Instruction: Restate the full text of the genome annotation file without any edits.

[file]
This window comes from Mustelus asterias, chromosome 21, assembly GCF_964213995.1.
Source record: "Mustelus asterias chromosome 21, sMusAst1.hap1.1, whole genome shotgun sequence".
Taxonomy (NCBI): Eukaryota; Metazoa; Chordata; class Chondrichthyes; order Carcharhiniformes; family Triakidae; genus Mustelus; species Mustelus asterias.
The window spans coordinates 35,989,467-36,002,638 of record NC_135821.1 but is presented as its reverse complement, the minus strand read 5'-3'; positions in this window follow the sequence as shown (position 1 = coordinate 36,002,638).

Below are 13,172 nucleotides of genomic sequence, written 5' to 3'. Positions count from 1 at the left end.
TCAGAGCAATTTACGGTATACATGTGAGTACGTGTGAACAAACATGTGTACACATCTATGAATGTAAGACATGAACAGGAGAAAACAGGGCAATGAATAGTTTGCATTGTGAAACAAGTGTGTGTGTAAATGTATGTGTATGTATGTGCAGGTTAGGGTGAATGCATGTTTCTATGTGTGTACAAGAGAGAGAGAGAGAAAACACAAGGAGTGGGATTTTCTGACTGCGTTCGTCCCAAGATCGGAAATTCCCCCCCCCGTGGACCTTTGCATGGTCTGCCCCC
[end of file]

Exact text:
This window comes from Mustelus asterias, chromosome 21, assembly GCF_964213995.1.
Source record: "Mustelus asterias chromosome 21, sMusAst1.hap1.1, whole genome shotgun sequence".
Taxonomy (NCBI): Eukaryota; Metazoa; Chordata; class Chondrichthyes; order Carcharhiniformes; family Triakidae; genus Mustelus; species Mustelus asterias.
The window spans coordinates 35,989,467-36,002,638 of record NC_135821.1 but is presented as its reverse complement, the minus strand read 5'-3'; positions in this window follow the sequence as shown (position 1 = coordinate 36,002,638).

Below are 13,172 nucleotides of genomic sequence, written 5' to 3'. Positions count from 1 at the left end.
TCAGAGCAATTTACGGTATACATGTGAGTACGTGTGAACAAACATGTGTACACATCTATGAATGTAAGACATGAACAGGAGAAAACAGGGCAATGAATAGTTTGCATTGTGAAACAAGTGTGTGTGTAAATGTATGTGTATGTATGTGCAGGTTAGGGTGAATGCATGTTTCTATGTGTGTACAAGAGAGAGAGAGAGAAAACACAAGGAGTGGGATTTTCTGACTGCGTTCGTCCCAAGATCGGAAATTCCCCCCCCCGTGGACCTTTGCATGGTCTGCCCCC